He went to the art therapy sessions and sat with the other sick beings. The brushes, charcoals and pencils felt familiar, but his own fingers remained alien to him, too long and bony, too weak for him to manage the fine muscle control necessary to render the depictions he envisaged. He wanted to make small canvases, thickly layered, which would portray the teeming world he’d lost, with its bristly figures so closely meshed that they’d appear as a single, heaving rug of warm connectivity. But when he tried to execute them his brushstrokes were too clumsy and the paintings turned out as muddy daubs.
The human who supervised the group tried to encourage him, saying that the paintings were different, a little unsettling perhaps, but definitely worth continuing with. He brought another human to see them, a female who said that she ran a small gallery of outsider art and she’d like to have two or three of them to exhibit. Outsider art. The expression made him howl with derision. How far outside she had no way of comprehending. Outside of time, outside of space, outside of this whole miserable world with its sexless, peg-legged, slick-skinned, feeble-fingered inhabitants.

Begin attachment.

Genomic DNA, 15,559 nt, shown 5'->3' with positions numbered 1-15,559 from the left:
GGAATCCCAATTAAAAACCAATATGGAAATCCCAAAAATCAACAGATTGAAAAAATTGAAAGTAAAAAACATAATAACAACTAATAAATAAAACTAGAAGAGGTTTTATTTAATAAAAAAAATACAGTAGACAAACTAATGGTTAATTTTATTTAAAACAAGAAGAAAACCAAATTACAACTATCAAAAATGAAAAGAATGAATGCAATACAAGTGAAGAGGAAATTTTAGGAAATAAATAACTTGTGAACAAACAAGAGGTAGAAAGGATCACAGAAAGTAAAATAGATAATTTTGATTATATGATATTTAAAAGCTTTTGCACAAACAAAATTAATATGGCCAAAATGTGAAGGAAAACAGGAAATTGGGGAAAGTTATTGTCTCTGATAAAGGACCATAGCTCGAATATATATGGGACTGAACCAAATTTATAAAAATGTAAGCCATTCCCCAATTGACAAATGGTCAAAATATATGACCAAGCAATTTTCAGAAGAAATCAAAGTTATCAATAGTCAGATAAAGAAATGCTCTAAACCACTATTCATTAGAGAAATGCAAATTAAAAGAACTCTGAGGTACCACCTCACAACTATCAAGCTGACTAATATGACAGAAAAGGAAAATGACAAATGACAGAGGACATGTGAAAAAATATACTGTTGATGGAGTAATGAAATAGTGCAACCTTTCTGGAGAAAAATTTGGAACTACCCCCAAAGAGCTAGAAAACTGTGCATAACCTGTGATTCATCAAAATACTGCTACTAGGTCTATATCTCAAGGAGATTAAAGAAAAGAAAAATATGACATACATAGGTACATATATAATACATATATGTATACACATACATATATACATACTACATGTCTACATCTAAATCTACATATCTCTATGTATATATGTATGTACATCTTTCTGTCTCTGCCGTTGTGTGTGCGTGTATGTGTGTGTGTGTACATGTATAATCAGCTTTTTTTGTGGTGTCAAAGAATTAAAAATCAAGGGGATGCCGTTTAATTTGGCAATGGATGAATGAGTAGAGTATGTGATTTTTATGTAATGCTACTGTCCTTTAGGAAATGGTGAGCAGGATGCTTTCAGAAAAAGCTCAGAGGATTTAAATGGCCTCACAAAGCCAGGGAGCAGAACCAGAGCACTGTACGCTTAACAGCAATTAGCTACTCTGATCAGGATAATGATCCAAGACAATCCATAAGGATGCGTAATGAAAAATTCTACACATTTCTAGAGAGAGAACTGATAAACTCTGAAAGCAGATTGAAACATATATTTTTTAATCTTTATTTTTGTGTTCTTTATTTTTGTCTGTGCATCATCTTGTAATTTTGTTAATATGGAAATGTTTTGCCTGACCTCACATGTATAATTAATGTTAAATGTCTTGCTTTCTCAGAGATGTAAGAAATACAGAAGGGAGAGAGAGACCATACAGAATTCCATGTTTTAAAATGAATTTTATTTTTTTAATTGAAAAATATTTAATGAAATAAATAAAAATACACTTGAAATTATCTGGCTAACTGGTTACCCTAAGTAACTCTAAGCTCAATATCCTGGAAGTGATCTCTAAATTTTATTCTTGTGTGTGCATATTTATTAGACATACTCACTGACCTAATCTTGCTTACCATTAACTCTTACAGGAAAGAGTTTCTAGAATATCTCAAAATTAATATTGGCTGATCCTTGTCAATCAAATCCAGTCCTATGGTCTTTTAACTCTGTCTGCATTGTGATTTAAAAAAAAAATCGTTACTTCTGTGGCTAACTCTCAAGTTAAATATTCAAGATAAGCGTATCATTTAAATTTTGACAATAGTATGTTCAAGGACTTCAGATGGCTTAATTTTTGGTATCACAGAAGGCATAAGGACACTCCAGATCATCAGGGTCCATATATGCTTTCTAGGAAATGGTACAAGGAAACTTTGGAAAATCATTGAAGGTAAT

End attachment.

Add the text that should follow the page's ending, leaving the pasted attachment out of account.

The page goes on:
Yet he went to see the gallery and met some of the people associated with it. He could tell how peculiar they found him, and often after he’d turned away his acute hearing picked up the things they said behind his back.
“Simon Dykes, y’know …” they said.
“What, the painter?”
“But he was so well known at one time, there’s stuff of his in the Tate, isn’t there?”
“That’s right, but he had a breakdown, two in fact, very severe as you can see. He’s little more than a shell of a man, hardly anything left in him that’s human.”
“Odd, most peculiar, and these mucky little things are his?”
“I’m afraid so, I think she only shows them for their curiosity value. Even compared to the work of other mentally ill painters they have no discernible merit. If they bear comparison with anything it’s those paintings done by chimpanzees under the tutelage of animal psychologists.”